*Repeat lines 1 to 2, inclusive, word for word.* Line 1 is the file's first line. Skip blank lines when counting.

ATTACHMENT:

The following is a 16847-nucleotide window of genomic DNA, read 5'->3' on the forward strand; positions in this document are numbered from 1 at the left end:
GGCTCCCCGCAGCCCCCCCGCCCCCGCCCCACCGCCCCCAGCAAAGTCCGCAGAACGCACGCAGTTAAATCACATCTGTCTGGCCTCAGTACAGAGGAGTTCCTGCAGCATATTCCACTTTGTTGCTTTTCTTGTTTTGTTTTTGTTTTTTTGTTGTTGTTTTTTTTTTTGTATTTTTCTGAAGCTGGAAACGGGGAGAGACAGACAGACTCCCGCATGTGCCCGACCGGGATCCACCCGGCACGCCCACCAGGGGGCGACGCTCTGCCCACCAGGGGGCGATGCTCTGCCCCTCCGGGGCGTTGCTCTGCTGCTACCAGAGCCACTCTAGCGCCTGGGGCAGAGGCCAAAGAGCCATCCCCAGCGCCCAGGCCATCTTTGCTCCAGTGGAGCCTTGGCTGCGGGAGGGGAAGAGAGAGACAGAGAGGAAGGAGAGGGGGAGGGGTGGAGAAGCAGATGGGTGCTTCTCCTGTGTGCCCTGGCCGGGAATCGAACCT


The following is a 16847-nucleotide window of genomic DNA, read 5'->3' on the forward strand; positions in this document are numbered from 1 at the left end:
GGCTCCCCGCAGCCCCCCCGCCCCCGCCCCACCGCCCCCAGCAAAGTCCGCAGAACGCACGCAGTTAAATCACATCTGTCTGGCCTCAGTACAGAGGAGTTCCTGCAGCATATTCCACTTTGTTGCTTTTCTTGTTTTGTTTTTGTTTTTTTGTTGTTGTTTTTTTTTTTGTATTTTTCTGAAGCTGGAAACGGGGAGAGACAGACAGACTCCCGCATGTGCCCGACCGGGATCCACCCGGCACGCCCACCAGGGGGCGACGCTCTGCCCACCAGGGGGCGATGCTCTGCCCCTCCGGGGCGTTGCTCTGCTGCTACCAGAGCCACTCTAGCGCCTGGGGCAGAGGCCAAAGAGCCATCCCCAGCGCCCAGGCCATCTTTGCTCCAGTGGAGCCTTGGCTGCGGGAGGGGAAGAGAGAGACAGAGAGGAAGGAGAGGGGGAGGGGTGGAGAAGCAGATGGGTGCTTCTCCTGTGTGCCCTGGCCGGGAATCGAACCT